No Right Turn entitles this post “Refuted”.
One of the right’s favourite talking points is that higher taxes are pointless because they will simply result in more evasion. In New Zealand, this argument focused on Labour’s introduction of a 39% top rate, and the difference between that and the trust and company tax rates.
The right were right in one sense: greedy sociopaths did try and avoid taxes by structuring their affairs in various cunning ways to minimise their income while still enjoying its benefits.
Of course we were right. It’s basic common sense.
But you’ve gotta love the language he uses: “greedy sociopaths” using “various cunning ways”. The reality is much more mundane – thousands of Joe Blogs business owner set up a family trust.
But they were wrong where it mattered: in thinking that these structures would work. The Supreme Court has just ruled decisively that they don’t. If you incorporate, set your salary at an artificially low level, transfer profits to a family trust, then loan them back to yourself interest free, then its tax avoidance and the IRD can ignore it and stick you for the tax you should be paying (oh, and penalties and interest on everything you dodged).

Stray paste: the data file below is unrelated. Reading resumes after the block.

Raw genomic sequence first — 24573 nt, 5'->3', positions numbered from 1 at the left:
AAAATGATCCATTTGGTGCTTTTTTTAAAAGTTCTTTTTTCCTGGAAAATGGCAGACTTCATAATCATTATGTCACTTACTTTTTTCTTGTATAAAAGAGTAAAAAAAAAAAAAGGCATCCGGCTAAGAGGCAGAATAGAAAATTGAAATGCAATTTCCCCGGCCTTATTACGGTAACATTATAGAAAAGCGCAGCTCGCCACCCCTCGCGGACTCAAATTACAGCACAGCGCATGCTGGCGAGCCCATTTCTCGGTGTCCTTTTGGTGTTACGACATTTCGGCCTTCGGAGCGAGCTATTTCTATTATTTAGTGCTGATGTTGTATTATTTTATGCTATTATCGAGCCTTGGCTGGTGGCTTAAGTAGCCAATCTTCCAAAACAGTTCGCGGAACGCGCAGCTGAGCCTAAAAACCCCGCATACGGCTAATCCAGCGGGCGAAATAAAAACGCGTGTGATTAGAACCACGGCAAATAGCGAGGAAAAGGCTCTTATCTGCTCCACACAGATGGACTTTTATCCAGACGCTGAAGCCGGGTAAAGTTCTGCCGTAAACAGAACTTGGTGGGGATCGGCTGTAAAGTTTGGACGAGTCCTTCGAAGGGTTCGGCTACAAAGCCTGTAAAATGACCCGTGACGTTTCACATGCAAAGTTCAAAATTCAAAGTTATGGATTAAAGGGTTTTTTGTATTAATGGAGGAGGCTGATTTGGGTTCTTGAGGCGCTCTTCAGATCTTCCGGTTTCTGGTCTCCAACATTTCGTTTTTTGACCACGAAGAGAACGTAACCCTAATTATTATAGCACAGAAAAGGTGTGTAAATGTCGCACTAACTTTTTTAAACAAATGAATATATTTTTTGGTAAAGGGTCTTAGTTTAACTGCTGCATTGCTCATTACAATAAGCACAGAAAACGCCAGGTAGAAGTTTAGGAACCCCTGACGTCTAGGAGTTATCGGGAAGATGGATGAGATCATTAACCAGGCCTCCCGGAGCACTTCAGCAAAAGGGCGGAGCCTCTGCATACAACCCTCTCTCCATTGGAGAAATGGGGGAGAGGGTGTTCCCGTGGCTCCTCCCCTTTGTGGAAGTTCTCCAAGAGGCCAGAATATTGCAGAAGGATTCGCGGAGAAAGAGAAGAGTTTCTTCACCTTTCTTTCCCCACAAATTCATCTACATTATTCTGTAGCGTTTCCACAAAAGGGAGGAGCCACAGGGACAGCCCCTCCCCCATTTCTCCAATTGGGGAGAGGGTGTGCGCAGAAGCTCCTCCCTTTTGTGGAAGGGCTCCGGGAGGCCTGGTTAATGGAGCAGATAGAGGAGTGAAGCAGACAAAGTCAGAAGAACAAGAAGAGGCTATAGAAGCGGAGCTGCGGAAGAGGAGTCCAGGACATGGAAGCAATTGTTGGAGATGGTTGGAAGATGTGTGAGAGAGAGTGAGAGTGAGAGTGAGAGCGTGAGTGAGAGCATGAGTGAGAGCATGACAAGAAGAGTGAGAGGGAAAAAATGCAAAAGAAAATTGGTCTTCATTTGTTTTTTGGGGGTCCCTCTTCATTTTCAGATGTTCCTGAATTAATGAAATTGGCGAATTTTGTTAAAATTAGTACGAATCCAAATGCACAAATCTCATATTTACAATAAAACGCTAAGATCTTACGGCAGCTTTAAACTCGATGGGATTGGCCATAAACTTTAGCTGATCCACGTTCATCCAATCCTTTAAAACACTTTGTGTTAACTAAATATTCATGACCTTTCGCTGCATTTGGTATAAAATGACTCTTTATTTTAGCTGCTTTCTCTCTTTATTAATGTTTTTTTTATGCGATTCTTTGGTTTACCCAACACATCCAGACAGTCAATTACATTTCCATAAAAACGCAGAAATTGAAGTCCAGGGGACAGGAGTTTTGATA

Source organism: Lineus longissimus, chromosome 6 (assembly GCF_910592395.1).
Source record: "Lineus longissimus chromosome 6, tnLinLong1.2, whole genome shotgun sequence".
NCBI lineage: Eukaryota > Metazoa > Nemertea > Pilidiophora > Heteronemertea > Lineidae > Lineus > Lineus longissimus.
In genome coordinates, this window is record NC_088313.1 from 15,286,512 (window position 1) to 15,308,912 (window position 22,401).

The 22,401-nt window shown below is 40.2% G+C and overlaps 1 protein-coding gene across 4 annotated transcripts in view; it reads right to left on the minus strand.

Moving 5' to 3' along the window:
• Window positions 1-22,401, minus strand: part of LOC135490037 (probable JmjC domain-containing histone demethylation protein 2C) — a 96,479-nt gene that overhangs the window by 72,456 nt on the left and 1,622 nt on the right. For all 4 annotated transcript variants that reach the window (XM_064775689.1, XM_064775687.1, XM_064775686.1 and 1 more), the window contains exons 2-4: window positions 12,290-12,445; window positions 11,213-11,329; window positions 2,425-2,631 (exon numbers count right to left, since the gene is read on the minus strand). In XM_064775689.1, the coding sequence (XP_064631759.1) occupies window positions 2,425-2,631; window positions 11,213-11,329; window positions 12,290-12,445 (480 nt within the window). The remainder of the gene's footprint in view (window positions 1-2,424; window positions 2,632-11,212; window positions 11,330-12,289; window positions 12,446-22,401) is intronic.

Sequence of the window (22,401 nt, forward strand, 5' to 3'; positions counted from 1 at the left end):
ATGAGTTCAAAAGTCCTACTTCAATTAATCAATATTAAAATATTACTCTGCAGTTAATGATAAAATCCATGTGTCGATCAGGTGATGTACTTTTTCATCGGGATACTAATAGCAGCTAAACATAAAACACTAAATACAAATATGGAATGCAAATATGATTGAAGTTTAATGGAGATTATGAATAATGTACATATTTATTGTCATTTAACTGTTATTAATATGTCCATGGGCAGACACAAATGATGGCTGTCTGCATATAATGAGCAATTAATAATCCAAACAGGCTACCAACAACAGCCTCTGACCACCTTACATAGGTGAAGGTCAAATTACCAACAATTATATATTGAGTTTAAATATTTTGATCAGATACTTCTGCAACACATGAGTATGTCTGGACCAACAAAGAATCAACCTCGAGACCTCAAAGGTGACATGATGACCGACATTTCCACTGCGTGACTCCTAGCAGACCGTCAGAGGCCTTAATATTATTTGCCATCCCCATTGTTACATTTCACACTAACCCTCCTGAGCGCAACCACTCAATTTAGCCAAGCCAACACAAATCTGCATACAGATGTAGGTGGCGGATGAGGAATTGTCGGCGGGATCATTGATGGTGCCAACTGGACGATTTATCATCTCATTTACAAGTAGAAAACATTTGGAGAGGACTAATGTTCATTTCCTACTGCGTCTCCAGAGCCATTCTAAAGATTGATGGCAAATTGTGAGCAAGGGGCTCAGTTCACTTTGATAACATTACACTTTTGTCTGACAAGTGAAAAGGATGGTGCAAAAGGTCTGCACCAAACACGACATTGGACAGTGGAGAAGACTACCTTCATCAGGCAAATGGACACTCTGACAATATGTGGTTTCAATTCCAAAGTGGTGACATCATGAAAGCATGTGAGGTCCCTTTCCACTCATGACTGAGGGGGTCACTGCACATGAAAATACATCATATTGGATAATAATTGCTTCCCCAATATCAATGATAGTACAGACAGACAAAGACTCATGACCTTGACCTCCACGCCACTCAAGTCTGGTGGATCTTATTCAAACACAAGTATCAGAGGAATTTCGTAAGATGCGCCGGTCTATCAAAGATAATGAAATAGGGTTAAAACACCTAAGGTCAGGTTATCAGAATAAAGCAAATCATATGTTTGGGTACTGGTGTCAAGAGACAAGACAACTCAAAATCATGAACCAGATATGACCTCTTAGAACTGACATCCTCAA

Yes, in this particular case the IRD won. 10 years after the fact. This is from a guy who probably declared the Iraq war lost in in the first few days.
The problem with greedy sociopaths avoiding high taxation is not a failure of policy, but a failure of enforcement. And that is a failure easily fixed by any government which wants to fix it.
Yea, let’s check that story again…
He said IRD had been helpful in its handling of this issue and was only focusing on extreme cases and was not tackling a lot of small businesses.
He would expect IRD to pursue only the most extreme cases.
Translation: most people got (or will get) away with it because so many were doing it, and at levels where the tax not paid is probably not worth pursuing. Why were so many doing it? Because the system encouraged them to do so.
As much as Idiot would want it otherwise, there is a limit to how much the tax department can do to enforce tax law. They can’t simply audit everyone in town. There’s a limit to how much money you can spend while you collect tax, or you don’t have any tax for roads or welfare – all that lovely stuff that we all want the government to pay for.
Do we want a complicated, easily avoided tax system that takes 10 years to get the goods, or a simple tax system that has much lower overheads that encourages people to simply pay the tax that is due?
I know what one I prefer. I also know which one encourages economic growth, and not the growth of tax lawyers.